By Dawgelene “Dr Dawj” Sangster
Here we are almost at the end of another year and well into what we come to know as Domestic Violence/Breast Cancer awareness month. It is October, and we get to see so many people, men and women alike, representing all of the pretty shades of pink and purple, in an effort to show support for being consciously aware.
I have come to know Domestic Violence personally, and I discuss it year-round.
I have written about it in my books and blogs; lectured about it on campuses and talked to other survivors, as a way to move beyond the pain and focus on my healing. I had to learn the art of forgiving myself for self-blame and pity and then forgive my abusers. For years I lived in fear, paranoia and looking over my shoulder wondering if I would ever have to face the abusers again and what I would do when that day arrived.
In my quest towards healing and forgiving, God allowed life to happen and I began to muster up the courage to forgive and learned to love again. It didn’t come without additional pain and challenges, but hey, I had garnered enough courage by then to just do it…right? Well I lived and loved and lost that love to brain cancer in 2012. Beyond that devastation and grief, I had to face the reality that I will continue to live but in living, I must learn to love again because I want to love and be loved. This reality hasn’t been easy to accept. I had become accustomed to the everyday joys of being a wife to someone that knew and protected me, and who I loved and trusted unconditionally. I never imagined I would have to learn what it means to fall in love again but more importantly, learning to trust someone enough to get close to me again.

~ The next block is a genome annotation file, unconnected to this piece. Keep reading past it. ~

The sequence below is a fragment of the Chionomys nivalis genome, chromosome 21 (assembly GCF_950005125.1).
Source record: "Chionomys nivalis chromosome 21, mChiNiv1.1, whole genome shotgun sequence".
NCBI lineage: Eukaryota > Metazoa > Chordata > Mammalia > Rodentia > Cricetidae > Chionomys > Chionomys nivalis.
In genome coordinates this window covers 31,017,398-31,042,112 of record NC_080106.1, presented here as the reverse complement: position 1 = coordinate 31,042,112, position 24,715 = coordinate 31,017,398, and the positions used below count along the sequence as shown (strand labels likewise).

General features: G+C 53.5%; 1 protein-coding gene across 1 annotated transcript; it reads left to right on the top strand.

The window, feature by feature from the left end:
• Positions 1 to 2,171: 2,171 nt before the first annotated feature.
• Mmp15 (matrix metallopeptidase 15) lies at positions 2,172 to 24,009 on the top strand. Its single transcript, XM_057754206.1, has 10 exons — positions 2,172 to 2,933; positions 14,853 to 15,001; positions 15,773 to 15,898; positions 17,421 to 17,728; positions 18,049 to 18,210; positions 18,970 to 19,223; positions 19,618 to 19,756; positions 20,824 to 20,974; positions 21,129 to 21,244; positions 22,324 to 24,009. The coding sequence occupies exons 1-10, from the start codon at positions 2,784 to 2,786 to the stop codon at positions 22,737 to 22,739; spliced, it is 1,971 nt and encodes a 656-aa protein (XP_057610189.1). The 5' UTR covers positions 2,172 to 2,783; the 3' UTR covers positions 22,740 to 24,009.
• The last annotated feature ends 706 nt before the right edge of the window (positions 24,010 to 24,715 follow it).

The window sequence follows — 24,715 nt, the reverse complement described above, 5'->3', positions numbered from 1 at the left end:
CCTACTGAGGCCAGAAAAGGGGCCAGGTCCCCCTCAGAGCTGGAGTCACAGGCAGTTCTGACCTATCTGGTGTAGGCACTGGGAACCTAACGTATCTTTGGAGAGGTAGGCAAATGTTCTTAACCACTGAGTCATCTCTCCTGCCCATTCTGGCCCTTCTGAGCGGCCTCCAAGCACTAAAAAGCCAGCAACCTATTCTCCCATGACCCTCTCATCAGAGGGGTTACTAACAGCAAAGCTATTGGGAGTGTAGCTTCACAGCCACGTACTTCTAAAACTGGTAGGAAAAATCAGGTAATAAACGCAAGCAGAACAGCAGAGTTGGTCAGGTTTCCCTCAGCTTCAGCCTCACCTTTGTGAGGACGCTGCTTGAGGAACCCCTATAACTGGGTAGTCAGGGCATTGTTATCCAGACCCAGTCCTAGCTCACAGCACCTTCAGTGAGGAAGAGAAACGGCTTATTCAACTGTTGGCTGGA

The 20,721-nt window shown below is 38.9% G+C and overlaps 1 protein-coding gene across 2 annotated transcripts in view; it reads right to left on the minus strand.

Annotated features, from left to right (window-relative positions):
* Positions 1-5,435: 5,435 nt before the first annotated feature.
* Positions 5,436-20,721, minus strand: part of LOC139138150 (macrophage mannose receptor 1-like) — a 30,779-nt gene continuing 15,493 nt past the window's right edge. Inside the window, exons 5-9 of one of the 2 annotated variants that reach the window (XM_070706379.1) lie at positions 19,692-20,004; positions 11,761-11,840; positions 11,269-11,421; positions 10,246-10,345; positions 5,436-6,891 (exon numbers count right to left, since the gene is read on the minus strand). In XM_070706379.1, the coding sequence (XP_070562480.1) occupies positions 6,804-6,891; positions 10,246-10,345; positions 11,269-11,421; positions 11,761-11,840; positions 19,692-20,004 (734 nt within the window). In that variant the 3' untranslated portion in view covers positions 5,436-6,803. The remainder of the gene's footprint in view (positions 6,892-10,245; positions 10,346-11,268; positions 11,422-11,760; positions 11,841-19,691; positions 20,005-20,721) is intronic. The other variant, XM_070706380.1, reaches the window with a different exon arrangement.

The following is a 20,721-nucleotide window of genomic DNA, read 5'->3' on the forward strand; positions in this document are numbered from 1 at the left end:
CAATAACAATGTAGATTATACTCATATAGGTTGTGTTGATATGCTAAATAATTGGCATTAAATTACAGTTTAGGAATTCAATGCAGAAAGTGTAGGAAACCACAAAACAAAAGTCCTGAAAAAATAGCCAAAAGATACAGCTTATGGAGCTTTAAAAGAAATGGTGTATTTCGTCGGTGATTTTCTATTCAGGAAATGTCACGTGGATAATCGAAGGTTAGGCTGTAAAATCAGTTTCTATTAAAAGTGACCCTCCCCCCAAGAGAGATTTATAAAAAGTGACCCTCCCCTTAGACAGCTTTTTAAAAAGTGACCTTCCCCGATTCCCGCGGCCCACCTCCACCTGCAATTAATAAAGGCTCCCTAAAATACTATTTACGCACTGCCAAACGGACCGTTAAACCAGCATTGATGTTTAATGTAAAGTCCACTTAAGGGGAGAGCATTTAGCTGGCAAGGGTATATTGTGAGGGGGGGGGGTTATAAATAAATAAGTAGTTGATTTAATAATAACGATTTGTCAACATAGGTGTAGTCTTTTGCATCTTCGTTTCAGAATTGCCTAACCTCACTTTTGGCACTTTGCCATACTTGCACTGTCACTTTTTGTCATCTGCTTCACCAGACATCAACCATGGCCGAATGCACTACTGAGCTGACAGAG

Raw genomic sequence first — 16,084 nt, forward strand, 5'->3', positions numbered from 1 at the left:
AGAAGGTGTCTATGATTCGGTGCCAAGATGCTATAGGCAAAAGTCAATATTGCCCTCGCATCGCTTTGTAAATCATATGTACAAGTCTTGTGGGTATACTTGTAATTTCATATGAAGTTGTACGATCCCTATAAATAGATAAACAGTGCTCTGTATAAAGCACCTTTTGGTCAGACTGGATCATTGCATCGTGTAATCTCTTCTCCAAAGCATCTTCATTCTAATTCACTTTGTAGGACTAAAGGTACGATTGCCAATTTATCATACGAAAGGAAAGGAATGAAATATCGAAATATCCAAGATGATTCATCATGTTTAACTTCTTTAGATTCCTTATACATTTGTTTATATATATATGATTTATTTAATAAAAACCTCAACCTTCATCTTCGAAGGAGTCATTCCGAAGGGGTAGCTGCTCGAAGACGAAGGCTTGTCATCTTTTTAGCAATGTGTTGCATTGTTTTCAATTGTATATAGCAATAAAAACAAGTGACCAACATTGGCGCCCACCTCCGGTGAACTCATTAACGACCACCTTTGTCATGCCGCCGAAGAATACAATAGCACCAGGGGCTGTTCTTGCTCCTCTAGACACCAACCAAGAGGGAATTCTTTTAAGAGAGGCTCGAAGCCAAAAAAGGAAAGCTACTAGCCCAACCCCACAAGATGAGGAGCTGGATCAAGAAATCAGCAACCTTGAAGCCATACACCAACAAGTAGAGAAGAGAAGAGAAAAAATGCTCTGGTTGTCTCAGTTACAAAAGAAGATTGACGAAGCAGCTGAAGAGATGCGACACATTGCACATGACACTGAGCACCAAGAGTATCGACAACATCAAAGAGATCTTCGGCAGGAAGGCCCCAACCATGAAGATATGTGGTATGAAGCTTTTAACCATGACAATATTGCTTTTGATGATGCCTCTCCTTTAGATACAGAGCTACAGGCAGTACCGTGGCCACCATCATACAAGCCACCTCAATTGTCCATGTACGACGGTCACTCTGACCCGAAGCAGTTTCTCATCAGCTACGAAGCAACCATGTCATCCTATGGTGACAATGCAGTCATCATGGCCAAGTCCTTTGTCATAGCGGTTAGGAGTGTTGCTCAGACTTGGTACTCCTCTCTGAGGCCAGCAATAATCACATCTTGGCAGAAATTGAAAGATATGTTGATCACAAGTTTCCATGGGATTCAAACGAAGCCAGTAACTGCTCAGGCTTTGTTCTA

Recently I wrote a blog about one of my abusers returning for me after 20+ years. He stated that his goal was to make “amends” and live the rest of his life with me. While for some women it may be exciting to hear that someone still wants to be with you after so many years, it was scary for me. The reality of that fear didn’t hit me until I realized how he had found me (my personal address, phone number, mother’s house, visits with my mother for months and convincing her he was the one for me now that my husband was deceased), and his use of my husband’s death to manipulate me into becoming his wife.
As I reflected on the recent encounter and have removed myself from it for better tomorrows, there was and still is a level of fear.
In the book Sex Esteem: Secret Lives of Wives and Side Chicks, Authors Helen Goldberg and Amy Loeb discuss the fear that lies in trying to reseal and heal the reopened emotional wound from the abuse I endured. I now see clearly that my Sex-Esteem was affected for so many years after that abusive relationship.
If the road of emotional and physical abuse attacks our self-esteem and sexual esteem, mine exploded like dynamite blowing up buildings. I was demolished. I lived a life of always questioning whether I was good enough, pretty enough, skinny enough, smart enough, submitted enough, smiled enough, worked hard enough; just too damn many enough-isms and not the right amount of “I AM MORE THAN ENOUGH-isms”.
So here I am, courageously walking into the healing pastures of my Sex-Esteem for my mind, body and spirit, and praying for God to come through for me yet again with the healing balm of hope for my wounds. I have hope for emotional healing and physical love in my life again and it will happen, just at the right time and with the right person.
As for abusers returning for you, here are 5 questions you should ask yourself:
1. What steps have I taken to forgive this person and myself for the past pain?
2. If intuition, words and actions tell me this person hasn’t changed, why am I willing to risk my safety again?
3. If I decide to give it another chance, what are the risks involved?
4. What will my life realistically be like if this person hasn’t change and is it worth the risk?
5. What’s so hard about moving forward in hope and letting the painful past stay in the past?
I believe that people can and do change if they have the desire. However, in my case, all of the signs showed “warning, dangerous road conditions ahead”. Thanks but I’ll pass!
About Dawj– Serial Entrepreneur | Lifestyle Strategist | Influencer | World Changer
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Tags: 5 Questions, addiction, domestic abuse, Domestic awareness, domestic violence, Domestic Violence Awareness Month, Helen Goldberg and Amy Loeb, October, Ray Rice NFL Abuse, Sex Esteem, Sexual Abuse, survivors